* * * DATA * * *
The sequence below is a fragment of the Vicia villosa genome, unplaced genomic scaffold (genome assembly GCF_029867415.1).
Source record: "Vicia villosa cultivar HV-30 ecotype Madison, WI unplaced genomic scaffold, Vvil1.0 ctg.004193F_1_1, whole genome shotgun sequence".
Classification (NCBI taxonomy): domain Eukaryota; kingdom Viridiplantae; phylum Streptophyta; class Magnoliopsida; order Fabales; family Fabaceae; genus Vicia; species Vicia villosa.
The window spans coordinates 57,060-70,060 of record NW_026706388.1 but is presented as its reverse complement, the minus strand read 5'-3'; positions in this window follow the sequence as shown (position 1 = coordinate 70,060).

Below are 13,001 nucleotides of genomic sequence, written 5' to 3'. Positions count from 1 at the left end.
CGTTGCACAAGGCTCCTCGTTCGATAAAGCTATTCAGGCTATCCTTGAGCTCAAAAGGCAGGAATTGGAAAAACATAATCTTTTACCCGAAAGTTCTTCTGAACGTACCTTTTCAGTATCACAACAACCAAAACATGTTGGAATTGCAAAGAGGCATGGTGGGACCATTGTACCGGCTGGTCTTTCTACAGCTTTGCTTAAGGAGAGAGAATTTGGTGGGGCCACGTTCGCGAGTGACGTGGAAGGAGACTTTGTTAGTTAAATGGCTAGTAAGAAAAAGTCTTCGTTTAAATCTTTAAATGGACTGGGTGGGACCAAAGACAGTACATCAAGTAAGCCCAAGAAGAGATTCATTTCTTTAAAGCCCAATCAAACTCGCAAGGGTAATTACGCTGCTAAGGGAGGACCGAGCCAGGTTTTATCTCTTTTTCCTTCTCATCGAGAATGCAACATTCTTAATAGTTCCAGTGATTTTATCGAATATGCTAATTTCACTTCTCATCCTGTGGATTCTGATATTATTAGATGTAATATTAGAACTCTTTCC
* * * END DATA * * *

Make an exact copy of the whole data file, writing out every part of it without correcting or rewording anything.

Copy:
The sequence below is a fragment of the Vicia villosa genome, unplaced genomic scaffold (genome assembly GCF_029867415.1).
Source record: "Vicia villosa cultivar HV-30 ecotype Madison, WI unplaced genomic scaffold, Vvil1.0 ctg.004193F_1_1, whole genome shotgun sequence".
Classification (NCBI taxonomy): domain Eukaryota; kingdom Viridiplantae; phylum Streptophyta; class Magnoliopsida; order Fabales; family Fabaceae; genus Vicia; species Vicia villosa.
The window spans coordinates 57,060-70,060 of record NW_026706388.1 but is presented as its reverse complement, the minus strand read 5'-3'; positions in this window follow the sequence as shown (position 1 = coordinate 70,060).

Below are 13,001 nucleotides of genomic sequence, written 5' to 3'. Positions count from 1 at the left end.
CGTTGCACAAGGCTCCTCGTTCGATAAAGCTATTCAGGCTATCCTTGAGCTCAAAAGGCAGGAATTGGAAAAACATAATCTTTTACCCGAAAGTTCTTCTGAACGTACCTTTTCAGTATCACAACAACCAAAACATGTTGGAATTGCAAAGAGGCATGGTGGGACCATTGTACCGGCTGGTCTTTCTACAGCTTTGCTTAAGGAGAGAGAATTTGGTGGGGCCACGTTCGCGAGTGACGTGGAAGGAGACTTTGTTAGTTAAATGGCTAGTAAGAAAAAGTCTTCGTTTAAATCTTTAAATGGACTGGGTGGGACCAAAGACAGTACATCAAGTAAGCCCAAGAAGAGATTCATTTCTTTAAAGCCCAATCAAACTCGCAAGGGTAATTACGCTGCTAAGGGAGGACCGAGCCAGGTTTTATCTCTTTTTCCTTCTCATCGAGAATGCAACATTCTTAATAGTTCCAGTGATTTTATCGAATATGCTAATTTCACTTCTCATCCTGTGGATTCTGATATTATTAGATGTAATATTAGAACTCTTTCC